We continue our Lenten series on Fleming Rutledge’s outstanding book, The Crucifixion: Understanding the Death of Jesus Christ (2015).
We are continuing within chapter 4 on ‘The Gravity of Sin’ and, in particular, Rutledge’s discussion of what Sin actually is.
That ‘Christ died for our sins’ (1 Cor. 15:3) is the core of the gospel.
But what is Sin? And why did Jesus have to die to somehow ‘deal’ with Sin?
This is a big chapter. Again, it’s worth repeating that these blogs only give a flavour of the book and do not do justice to Rutledge’s prose and argument. For that you need to go to the book itself – you could do a lot worse, it’s excellent.
Rutledge goes even higher in my estimation by bringing in Calvin and Hobbes:
Rutledge sees 4 issues here: (180)
1) What’s Santa’s definition of good and bad (What’s God’s definition?)
2) How good to you have to be to qualify as good? (And who makes the determination?)
3) Maybe good is more than the absence of bad (which raises the issue of evil as the absence of good)
4) Such philosophical questions lead to worry which only a theological answer can resolve.
Sin is much more than failing to be as good as we might have been. Nor is Sin a comparison game – ‘at least I am not as bad as x’.
Sin is a power under which all of us are enslaved (Rom. 3:9; John 8:34). Only a greater power can liberate us. The Cross is that which liberates from Sin and Death.
Sin is responsible guilt for which atonement must be made. The Cross is sacrifice for sin.
Human solidarity in bondage to the power of Sin is one of the most important concepts for Christians to grasp. But it is not enough to say that we are in bondage to Sin. A result of that bondage is that we have become active, conscripted agents of Sin. (178-79)
So, Rutledge argues,
Unless we are to abandon the New Testament witness altogether, we much acknowledge that the overcoming of sin lies at the very heart of the meaning of the crucifixion’ (185)
A Cosmic Struggle
The story of the Bible then can be seen as
‘a cosmic struggle between the forces of Sin, evil, and Death … and the unconquerable purpose of God. (184-85)
This battle is seen in every book of the New Testament (see examples pp 186-90, with Paul in particular seeing Sin as a power that enslaves). It is framed in light of the story of Sin in the Genesis: the Fall as the story of how all humans are in a vast rebellion against God.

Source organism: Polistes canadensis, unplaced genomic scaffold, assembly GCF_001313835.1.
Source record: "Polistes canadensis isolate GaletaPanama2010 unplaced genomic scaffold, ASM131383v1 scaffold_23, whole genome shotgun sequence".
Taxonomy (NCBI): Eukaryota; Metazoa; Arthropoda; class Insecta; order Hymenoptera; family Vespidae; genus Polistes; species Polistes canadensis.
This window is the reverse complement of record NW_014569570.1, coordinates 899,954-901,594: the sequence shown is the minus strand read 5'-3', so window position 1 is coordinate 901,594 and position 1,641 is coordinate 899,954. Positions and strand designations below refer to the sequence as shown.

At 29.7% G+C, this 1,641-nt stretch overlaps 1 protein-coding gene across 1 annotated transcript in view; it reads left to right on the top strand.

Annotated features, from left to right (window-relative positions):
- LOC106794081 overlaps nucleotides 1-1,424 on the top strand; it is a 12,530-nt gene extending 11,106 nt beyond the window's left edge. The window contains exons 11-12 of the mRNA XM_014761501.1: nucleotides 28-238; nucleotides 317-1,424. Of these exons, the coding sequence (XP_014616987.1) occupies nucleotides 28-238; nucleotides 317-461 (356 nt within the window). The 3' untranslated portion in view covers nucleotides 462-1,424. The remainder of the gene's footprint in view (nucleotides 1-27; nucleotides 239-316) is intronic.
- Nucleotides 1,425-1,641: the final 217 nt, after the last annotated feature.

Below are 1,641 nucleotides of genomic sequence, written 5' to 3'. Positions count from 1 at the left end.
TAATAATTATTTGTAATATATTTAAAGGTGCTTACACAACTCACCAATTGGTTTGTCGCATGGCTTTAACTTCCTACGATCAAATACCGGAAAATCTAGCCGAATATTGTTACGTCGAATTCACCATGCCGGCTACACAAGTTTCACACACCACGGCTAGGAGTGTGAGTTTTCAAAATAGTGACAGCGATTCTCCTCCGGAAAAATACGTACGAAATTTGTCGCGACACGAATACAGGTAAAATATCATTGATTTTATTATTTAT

And, just when you think Rutledge can’t get any better, she brings in Bob Dylan – ‘You Gotta Serve Somebody’ – we all live under one dominion or another, the dominion of Sin or the dominion of Christ. (191)
Sin-Lite: Sin as bad deeds
We come back here to how a watery theology that attempts to speak of the gospel only in terms of God’s love or grace, without a robust account of Sin is, biblically and theologically speaking, incoherent.
It arises from a discomfort that to talk of Sin is somehow a ‘negative’ or ‘downbeat’ message. It cuts across American optimism but is far from confined to America.
But the Bible, and the OT in particular, gives serious attention to the ‘great weight’ of Sin. Rutledge comments that
‘Christian attempts to moderate or minimize it are anti-Hebraic.’ (191)
Another way the seriousness of Sin is minimised is by seeing it as some sort of catalogue of ‘bad deeds’. Rutledge comments on a humourous People magazine survey in which various actions were rated on a scale of badness – a ‘Sindex’.
Really bad Sins: murder, rape, child abuse.
Pretty bad: parking in a handicapped space; cutting someone off;
Not so bad: smoking, swearing, masturbation, copyright infringement, unmarried and living together.
Corporate sin was not mentioned.
Most telling for our purposes here, “Overall, readers said they committed about 4.64 sins per month.” We may laugh at this, but clearly, our sense of sin as specific actions is deeply ingrained. (194)
Which all brings to mind The Good Place – which is all about Sin and how to get a score good enough to get into heaven. I’ve watched and enjoyed all three series.
But while amusing – and The Good Place is very amusing – this trivializes the Bible’s realistic and weighty diagnosis of Sin.
Here’s scoring of ‘good deeds’ in The Good Place just so you know what to focus on!
We will come back in the next post to how the Bible’s view of Sin confronts and contrasts to that of American sentimentality and superficial optimism about human nature.